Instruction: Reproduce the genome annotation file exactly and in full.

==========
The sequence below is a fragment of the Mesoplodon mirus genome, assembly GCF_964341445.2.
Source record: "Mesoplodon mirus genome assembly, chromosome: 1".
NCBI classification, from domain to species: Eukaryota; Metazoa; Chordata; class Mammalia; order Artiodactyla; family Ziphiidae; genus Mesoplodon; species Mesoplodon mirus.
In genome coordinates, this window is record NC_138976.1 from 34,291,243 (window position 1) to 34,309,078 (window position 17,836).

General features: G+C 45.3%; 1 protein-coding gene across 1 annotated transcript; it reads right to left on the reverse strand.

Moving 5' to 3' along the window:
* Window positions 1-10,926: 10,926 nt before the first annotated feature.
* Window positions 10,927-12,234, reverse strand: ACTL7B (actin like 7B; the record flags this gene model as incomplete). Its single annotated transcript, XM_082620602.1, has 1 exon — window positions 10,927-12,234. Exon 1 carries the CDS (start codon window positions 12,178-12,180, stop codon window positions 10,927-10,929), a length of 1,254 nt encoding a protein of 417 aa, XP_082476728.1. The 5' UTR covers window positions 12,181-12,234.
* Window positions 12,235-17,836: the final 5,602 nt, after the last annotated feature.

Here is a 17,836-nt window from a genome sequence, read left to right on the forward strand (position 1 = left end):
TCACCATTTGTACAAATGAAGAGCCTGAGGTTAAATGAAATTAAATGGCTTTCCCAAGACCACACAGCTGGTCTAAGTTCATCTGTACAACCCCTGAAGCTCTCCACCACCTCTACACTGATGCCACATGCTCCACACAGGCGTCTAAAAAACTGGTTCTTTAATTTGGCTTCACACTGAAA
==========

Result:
The sequence below is a fragment of the Mesoplodon mirus genome, assembly GCF_964341445.2.
Source record: "Mesoplodon mirus genome assembly, chromosome: 1".
NCBI classification, from domain to species: Eukaryota; Metazoa; Chordata; class Mammalia; order Artiodactyla; family Ziphiidae; genus Mesoplodon; species Mesoplodon mirus.
In genome coordinates, this window is record NC_138976.1 from 34,291,243 (window position 1) to 34,309,078 (window position 17,836).

General features: G+C 45.3%; 1 protein-coding gene across 1 annotated transcript; it reads right to left on the reverse strand.

Moving 5' to 3' along the window:
* Window positions 1-10,926: 10,926 nt before the first annotated feature.
* Window positions 10,927-12,234, reverse strand: ACTL7B (actin like 7B; the record flags this gene model as incomplete). Its single annotated transcript, XM_082620602.1, has 1 exon — window positions 10,927-12,234. Exon 1 carries the CDS (start codon window positions 12,178-12,180, stop codon window positions 10,927-10,929), a length of 1,254 nt encoding a protein of 417 aa, XP_082476728.1. The 5' UTR covers window positions 12,181-12,234.
* Window positions 12,235-17,836: the final 5,602 nt, after the last annotated feature.

Here is a 17,836-nt window from a genome sequence, read left to right on the forward strand (position 1 = left end):
TCACCATTTGTACAAATGAAGAGCCTGAGGTTAAATGAAATTAAATGGCTTTCCCAAGACCACACAGCTGGTCTAAGTTCATCTGTACAACCCCTGAAGCTCTCCACCACCTCTACACTGATGCCACATGCTCCACACAGGCGTCTAAAAAACTGGTTCTTTAATTTGGCTTCACACTGAAA